Thursday, December 1, 2022
“Mama,” I whispered. “It’s snowed.”
Her frown tells me of her displeasure. “Is it spring yet?”
“I know,” she interrupts. We have had this conversation a hundred times.
“You just looovvve the snow.” With a roll of her eyes and tone, she reminds me of the unshared sentiment.
“How about a bit for breakfast?”
Before I stumble to the stove, I add wood and starter sticks to reignite the fire. Winter chill just touches the inside air. We are still warm but the morning begs for a bit of flame. The furnace kicks in, but the wood heat seems to warm the inside of ones joints and bones.
“Mmm. Thank you, Daughter.”
With the banging of frying pans, Wally decides he needs to visit the outdoors. I let him out the front door. With him leaving, bitter cold air rushes in. I breathe deeply.
“It’s delicious,” I whisper back to the coldness. My lungs ache a bit with the temperature, but it’s a healthy feeling like scouring.
“How about a simple omelet?”
“No, no. Scrambled is just fine.”
But first, wood heat and frying bacon fill the air with the most intoxicating smells. I begin to brew coffee. Almost immediately the bacon smell fills the room with its own soft concoction of smokey maple and peppered wood.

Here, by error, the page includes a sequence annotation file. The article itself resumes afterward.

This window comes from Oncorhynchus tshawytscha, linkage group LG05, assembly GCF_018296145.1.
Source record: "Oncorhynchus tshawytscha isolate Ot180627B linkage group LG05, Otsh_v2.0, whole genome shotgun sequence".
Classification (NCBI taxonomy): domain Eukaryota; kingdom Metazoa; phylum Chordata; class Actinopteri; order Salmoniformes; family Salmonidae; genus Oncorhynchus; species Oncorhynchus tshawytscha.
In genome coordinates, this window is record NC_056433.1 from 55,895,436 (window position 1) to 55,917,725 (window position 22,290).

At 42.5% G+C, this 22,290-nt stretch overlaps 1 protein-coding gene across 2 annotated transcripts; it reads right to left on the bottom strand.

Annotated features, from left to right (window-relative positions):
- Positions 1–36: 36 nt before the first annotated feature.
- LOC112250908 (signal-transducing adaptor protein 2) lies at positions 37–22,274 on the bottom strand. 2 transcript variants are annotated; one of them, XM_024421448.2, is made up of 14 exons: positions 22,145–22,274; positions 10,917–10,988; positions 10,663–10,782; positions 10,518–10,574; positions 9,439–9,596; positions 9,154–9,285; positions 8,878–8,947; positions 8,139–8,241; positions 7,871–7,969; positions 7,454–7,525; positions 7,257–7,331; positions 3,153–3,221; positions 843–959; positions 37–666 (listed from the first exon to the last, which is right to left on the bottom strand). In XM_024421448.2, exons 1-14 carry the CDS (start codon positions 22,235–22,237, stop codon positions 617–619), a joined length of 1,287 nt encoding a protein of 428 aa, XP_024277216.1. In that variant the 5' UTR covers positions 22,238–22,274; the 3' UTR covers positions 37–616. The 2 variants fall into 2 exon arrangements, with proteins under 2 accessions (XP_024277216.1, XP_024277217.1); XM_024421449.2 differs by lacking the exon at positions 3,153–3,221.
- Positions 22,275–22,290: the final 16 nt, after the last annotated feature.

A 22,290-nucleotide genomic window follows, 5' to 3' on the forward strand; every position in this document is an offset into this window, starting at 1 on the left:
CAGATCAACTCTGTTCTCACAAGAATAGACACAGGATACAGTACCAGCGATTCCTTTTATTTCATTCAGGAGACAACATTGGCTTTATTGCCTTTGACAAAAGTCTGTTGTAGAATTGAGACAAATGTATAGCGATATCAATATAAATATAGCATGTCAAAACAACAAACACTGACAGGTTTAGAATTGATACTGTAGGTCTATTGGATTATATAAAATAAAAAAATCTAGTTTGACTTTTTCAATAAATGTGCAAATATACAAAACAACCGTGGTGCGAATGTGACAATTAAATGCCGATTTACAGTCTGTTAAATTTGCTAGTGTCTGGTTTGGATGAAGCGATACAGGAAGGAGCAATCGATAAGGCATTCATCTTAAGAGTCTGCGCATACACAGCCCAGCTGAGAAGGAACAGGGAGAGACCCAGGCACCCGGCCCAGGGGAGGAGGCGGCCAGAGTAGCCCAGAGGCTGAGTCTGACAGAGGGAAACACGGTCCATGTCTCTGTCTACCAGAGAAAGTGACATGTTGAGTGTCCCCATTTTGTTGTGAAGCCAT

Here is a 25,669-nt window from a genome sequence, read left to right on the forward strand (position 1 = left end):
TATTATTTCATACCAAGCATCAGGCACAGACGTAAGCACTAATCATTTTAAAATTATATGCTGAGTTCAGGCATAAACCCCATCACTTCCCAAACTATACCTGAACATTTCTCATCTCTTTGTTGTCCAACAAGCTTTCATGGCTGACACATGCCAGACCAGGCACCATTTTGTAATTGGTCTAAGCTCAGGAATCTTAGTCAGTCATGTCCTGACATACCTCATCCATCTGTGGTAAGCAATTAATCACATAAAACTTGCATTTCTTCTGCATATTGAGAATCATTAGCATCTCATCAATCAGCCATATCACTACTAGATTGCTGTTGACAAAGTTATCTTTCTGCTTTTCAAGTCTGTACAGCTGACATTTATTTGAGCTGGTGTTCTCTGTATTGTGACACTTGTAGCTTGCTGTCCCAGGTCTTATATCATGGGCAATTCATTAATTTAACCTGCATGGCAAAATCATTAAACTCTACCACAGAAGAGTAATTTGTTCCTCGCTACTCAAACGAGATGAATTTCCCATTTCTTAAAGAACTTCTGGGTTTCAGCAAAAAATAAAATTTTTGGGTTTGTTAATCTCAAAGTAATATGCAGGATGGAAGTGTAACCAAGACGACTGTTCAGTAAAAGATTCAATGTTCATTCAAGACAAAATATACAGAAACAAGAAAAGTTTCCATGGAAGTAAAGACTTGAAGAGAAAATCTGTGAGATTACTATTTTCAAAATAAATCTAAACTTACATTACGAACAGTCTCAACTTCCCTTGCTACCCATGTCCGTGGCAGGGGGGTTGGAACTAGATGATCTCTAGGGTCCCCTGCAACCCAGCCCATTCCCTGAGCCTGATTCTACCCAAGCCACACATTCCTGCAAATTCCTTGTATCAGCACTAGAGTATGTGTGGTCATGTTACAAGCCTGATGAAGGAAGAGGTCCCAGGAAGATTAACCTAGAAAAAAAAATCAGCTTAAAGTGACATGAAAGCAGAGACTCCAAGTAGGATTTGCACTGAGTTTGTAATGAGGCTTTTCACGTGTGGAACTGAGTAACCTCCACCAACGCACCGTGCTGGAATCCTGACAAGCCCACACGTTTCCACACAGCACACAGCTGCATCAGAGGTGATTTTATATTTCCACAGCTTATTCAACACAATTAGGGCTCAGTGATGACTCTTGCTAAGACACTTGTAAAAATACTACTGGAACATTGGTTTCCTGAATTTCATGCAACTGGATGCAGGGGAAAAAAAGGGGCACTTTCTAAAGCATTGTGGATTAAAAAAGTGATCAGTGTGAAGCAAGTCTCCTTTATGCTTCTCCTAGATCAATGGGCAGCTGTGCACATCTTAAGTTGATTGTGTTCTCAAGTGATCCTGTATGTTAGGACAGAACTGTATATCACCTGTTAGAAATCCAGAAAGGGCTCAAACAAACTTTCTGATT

The breakfast is quick. Toasted bread with a hint of melted butter adds to the perfect morning home perfume. Wally returns from his morning escapade. He dances at the deck doors. The southern exposure melts away the snow which stubbornly crusts over the deck planks. Wally half-barks to yammer his expectation to be let in. His breath steams into feathery white plumes.
“Come on,” as I let him in. Even the movement of the door sounds brittle. His doggy grandma treats him as he settles by her side. We laugh at his retreat from the cold.
My mum and I, we linger despite the dirty dishes which lie in front of us.
“How about another cup of coffee, then we pick up?” I am already halfway to the coffeemaker for refills.
“Do you remember the sword? Do you remember the sheath?”
“Oh, your father,” she replied. “You do have it?”
“Yes,” I answered, smiling.
“Oh, she smiled. “I will never forget the summer he carved that leather.”
She unbuttoned the flap to slide the sword partially out of its covering. I carried my coffee around the counter as I grabbed our used dishes.
Even with the morning’s bitter cold, twinkly dusty snow began to fall.
“That leather,” her eyes’ gaze pierced with recollection. “ Your father and that piece of leather…”